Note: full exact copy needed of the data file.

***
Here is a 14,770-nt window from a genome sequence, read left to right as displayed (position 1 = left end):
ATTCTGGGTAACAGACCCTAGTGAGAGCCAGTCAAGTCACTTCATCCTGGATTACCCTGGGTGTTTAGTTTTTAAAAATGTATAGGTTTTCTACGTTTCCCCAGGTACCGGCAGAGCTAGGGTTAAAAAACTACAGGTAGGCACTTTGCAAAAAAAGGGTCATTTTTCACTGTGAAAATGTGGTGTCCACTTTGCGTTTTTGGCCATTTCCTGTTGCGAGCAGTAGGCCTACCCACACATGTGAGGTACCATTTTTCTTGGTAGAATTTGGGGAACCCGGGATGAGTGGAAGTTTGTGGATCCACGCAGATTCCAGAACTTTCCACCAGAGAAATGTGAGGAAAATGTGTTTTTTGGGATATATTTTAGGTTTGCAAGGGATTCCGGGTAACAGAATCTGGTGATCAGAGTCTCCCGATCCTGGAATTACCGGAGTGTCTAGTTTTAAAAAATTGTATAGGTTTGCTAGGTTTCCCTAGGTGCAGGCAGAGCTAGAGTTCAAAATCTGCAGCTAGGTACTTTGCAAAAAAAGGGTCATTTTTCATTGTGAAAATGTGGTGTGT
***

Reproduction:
Here is a 14,770-nt window from a genome sequence, read left to right as displayed (position 1 = left end):
ATTCTGGGTAACAGACCCTAGTGAGAGCCAGTCAAGTCACTTCATCCTGGATTACCCTGGGTGTTTAGTTTTTAAAAATGTATAGGTTTTCTACGTTTCCCCAGGTACCGGCAGAGCTAGGGTTAAAAAACTACAGGTAGGCACTTTGCAAAAAAAGGGTCATTTTTCACTGTGAAAATGTGGTGTCCACTTTGCGTTTTTGGCCATTTCCTGTTGCGAGCAGTAGGCCTACCCACACATGTGAGGTACCATTTTTCTTGGTAGAATTTGGGGAACCCGGGATGAGTGGAAGTTTGTGGATCCACGCAGATTCCAGAACTTTCCACCAGAGAAATGTGAGGAAAATGTGTTTTTTGGGATATATTTTAGGTTTGCAAGGGATTCCGGGTAACAGAATCTGGTGATCAGAGTCTCCCGATCCTGGAATTACCGGAGTGTCTAGTTTTAAAAAATTGTATAGGTTTGCTAGGTTTCCCTAGGTGCAGGCAGAGCTAGAGTTCAAAATCTGCAGCTAGGTACTTTGCAAAAAAAGGGTCATTTTTCATTGTGAAAATGTGGTGTGT